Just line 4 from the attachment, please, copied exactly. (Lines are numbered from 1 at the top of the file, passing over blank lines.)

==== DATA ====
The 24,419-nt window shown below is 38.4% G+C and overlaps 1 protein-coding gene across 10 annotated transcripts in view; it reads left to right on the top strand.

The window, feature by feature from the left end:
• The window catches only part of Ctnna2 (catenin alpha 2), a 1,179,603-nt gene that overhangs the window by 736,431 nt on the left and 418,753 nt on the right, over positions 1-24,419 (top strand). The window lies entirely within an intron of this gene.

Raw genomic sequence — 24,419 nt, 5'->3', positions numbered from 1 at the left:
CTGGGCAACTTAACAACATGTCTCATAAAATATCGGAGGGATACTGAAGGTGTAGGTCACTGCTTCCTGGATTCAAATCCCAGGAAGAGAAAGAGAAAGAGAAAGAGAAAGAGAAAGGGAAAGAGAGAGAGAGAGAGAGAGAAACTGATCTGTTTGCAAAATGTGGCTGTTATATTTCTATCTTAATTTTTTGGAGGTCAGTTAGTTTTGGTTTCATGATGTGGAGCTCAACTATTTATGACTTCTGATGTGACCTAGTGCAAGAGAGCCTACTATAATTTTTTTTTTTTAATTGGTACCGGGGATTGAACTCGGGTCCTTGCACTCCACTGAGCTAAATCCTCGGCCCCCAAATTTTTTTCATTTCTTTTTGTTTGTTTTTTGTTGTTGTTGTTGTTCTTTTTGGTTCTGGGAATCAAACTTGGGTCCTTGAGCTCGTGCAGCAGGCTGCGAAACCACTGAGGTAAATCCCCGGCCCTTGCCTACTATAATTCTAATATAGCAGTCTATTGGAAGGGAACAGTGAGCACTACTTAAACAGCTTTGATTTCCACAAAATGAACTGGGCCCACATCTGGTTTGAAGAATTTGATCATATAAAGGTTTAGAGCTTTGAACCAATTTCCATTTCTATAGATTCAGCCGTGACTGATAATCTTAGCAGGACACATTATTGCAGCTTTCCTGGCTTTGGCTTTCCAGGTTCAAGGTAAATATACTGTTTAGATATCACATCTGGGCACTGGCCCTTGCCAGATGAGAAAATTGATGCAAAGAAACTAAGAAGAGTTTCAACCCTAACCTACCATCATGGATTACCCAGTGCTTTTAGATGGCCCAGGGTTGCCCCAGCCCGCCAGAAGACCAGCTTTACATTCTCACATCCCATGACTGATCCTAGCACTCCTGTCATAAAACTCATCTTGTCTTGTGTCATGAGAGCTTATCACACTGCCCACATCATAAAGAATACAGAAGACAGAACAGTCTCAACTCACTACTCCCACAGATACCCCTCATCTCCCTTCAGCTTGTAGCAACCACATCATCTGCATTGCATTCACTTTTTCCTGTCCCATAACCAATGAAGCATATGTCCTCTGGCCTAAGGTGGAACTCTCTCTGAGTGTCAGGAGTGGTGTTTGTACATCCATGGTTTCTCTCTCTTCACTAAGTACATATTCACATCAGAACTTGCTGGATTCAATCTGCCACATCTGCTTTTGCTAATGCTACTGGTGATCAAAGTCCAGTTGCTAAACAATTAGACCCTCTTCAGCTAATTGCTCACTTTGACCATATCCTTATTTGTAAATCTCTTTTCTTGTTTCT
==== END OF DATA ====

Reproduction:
Raw genomic sequence — 24,419 nt, 5'->3', positions numbered from 1 at the left: